Terri Bailey, Robert Carlyle, Russ Day, Tracy Dixon, Donna Dose, Elizabeth Getzoff (alternate), Bruce Graves, Susan Humason, Elliott Miller, Jack Norvall, Bonnie Phelps, Michael Pique, Robert Sterner.
The annual general PMPO meeting was convened at 11:04 A.M. Saturday May 26, 2001, with about 65 in attendance. The Chair Bruce Graves thanked the new Palomar Mountain Lodge owners Dale and Angelique Norton for hosting the Pancake Breakfast and Annual Meeting, Bonnie Phelps for leading several dozen volunteers in a 13-week Lodge-cleaning campaign, Donna Dose for organizing the breakfast, and Susan Humason for editing and producing the newsletter.
The minutes from the May 27, 2000, annual meeting were distributed and approved.
As reported in the PMPO spring 2001 annual newsletter, our expenses, totaling $4,541.85, were $547.57 for the newsletter, $247.50 for a special news mailing, $3089.21 for the BLM/USFS resurvey work, $24.00 for post office box rental, $20.00 for non-profit registration renewal, and $66.00 for stamps. The total donations from our members came to $11,250.00 (correction from statement in newsletter) and $308.35 receipts from the 2000 breakfast, giving us a balance of $21,142.06. The 2001 breakfast served 145 adults and 15 children. The treasurer's report was approved.
PMVFD Board President Gretchen Spencer announced the dedication ceremony for the new fire engine will be June 2, 2001, with a ``name the new engine contest'' and guest of honor Supervisor Bill Horn. Barbecue tickets are already available and bake sale items will be needed.
PMVFD Chief Karl Bauer said the brand new fire engine - Palomar Mountain's first ever - had arrived and will be outfitted and in service next week. Grant funds of $24,000 were received for rescue equipment and $140,000 for a water tender, essentially a ``water truck with red lights'', important in meeting the goal of making residents' fire insurance less expensive. The area had previously had an Insurance Service Office (ISO) rating of 10 on a scale of 1 to 10: i.e., effectively no protection. This was last year raised to ISO 9, which may make it easier to get insurance, even if at same cost. The goal now is ISO 8, which could yield a 10% to 30% drop in rates. ISO 8 would require being able to ``first roll'' with 4400 gallons of water. The water tender will help in achieving this, but will take about a year to arrive.
The accomplishments have been due to twenty-five years of support by the community, from helping on long range planning to training for the response team. The PMVFD Board has approved a plan to improve the fire station house for ``B Occupancy'' to allow for more public assemblies there. Plans for long-term use of the house as a community center are still under discussion.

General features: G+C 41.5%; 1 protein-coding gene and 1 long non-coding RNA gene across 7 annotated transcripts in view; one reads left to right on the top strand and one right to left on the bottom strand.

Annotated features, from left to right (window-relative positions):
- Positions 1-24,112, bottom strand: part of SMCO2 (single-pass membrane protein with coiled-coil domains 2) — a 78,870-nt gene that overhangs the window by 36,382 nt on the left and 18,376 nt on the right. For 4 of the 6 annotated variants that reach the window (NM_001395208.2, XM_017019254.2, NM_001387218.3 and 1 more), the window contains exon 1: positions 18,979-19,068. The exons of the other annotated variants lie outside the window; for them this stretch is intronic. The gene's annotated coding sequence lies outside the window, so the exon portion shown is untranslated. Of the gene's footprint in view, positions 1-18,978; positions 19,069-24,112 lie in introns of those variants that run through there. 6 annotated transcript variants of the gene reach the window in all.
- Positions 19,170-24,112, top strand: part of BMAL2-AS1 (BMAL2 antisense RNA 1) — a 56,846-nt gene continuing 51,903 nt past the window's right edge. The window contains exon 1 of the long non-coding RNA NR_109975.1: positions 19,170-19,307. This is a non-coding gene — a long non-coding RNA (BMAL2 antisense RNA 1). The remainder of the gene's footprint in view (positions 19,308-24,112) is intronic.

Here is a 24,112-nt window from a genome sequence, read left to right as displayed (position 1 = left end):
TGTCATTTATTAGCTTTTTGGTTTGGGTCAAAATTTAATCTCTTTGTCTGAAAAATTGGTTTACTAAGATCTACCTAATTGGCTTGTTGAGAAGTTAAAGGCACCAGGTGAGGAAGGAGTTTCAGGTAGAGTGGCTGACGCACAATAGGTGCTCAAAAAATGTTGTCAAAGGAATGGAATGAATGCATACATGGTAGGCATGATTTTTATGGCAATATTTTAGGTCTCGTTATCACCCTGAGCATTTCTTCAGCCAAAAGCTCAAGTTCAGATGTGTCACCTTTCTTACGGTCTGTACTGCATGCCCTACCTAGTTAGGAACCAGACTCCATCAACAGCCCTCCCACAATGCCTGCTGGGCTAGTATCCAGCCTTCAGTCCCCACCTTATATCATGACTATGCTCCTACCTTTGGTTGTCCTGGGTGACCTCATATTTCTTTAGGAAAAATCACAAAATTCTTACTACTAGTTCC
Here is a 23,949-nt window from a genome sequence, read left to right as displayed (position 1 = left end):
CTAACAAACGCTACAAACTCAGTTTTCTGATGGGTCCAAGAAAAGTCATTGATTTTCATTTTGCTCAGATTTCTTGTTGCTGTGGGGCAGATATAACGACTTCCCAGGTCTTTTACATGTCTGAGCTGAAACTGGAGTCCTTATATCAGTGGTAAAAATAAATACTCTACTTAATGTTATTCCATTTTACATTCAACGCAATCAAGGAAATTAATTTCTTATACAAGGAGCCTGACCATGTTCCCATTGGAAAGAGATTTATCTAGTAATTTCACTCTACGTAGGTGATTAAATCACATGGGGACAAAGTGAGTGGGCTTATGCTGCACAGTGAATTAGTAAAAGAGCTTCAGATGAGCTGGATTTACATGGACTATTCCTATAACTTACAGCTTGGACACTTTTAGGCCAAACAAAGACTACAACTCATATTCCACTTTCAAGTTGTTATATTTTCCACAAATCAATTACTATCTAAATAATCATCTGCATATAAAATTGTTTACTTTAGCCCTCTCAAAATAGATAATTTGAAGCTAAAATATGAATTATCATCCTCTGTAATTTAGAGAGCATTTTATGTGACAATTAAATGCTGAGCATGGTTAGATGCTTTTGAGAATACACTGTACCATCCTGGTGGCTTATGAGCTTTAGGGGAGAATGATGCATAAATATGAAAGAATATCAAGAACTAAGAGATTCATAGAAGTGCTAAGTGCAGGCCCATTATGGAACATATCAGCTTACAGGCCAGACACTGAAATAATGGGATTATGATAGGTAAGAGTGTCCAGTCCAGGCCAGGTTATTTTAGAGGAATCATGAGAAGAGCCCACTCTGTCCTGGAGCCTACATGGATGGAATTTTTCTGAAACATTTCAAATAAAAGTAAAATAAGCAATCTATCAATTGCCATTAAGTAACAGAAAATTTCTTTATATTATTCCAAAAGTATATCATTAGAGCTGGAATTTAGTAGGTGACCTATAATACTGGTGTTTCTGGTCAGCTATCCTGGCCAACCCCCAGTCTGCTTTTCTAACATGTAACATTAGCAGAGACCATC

Karl reminded residents needing help to call
Dennis Choker of the PCCC said former director Steve Ewert had moved to Washington and recently Kim Rogart had been hired as director. They have a new brochure about their church and school programs and are getting geared up for summer. Last week, the County planning department approved their plan to replace old buildings, build a new gym, construct staff housing, and start a horse-riding program. The Center now has a 47-foot water slide into the pool and invites residents to call (760) 742-3438 if they would like to come over and take a dip. The PCCC is on the northwest side of Palomar Mountain, was founded the same year st the State Park (1933), and now has 17 full-time staff.
Cindy Moore said the San Diego County Girl Scout Council (33,000 girls) now owns the Camp outright, with Randy Boyles as Camp Director. The camp, on Canfield road on the way toward the Observatory, has plans to build a lodge for meals, a maintenance building, two caretaker and program director houses, and several 8-bed cabins. Timing depends on funding but they hope to be using some of it in three years.
Elizabeth Getzoff reported on the status of William Yale's proposed commercial development along the East Grade Road to pump and sell well water from his 7 acre parcel. Mr. Yale is preparing his Environmental Impact Report (EIR) as the next step in receiving the Major Use Permit he applied for in August 1999 (P99-021).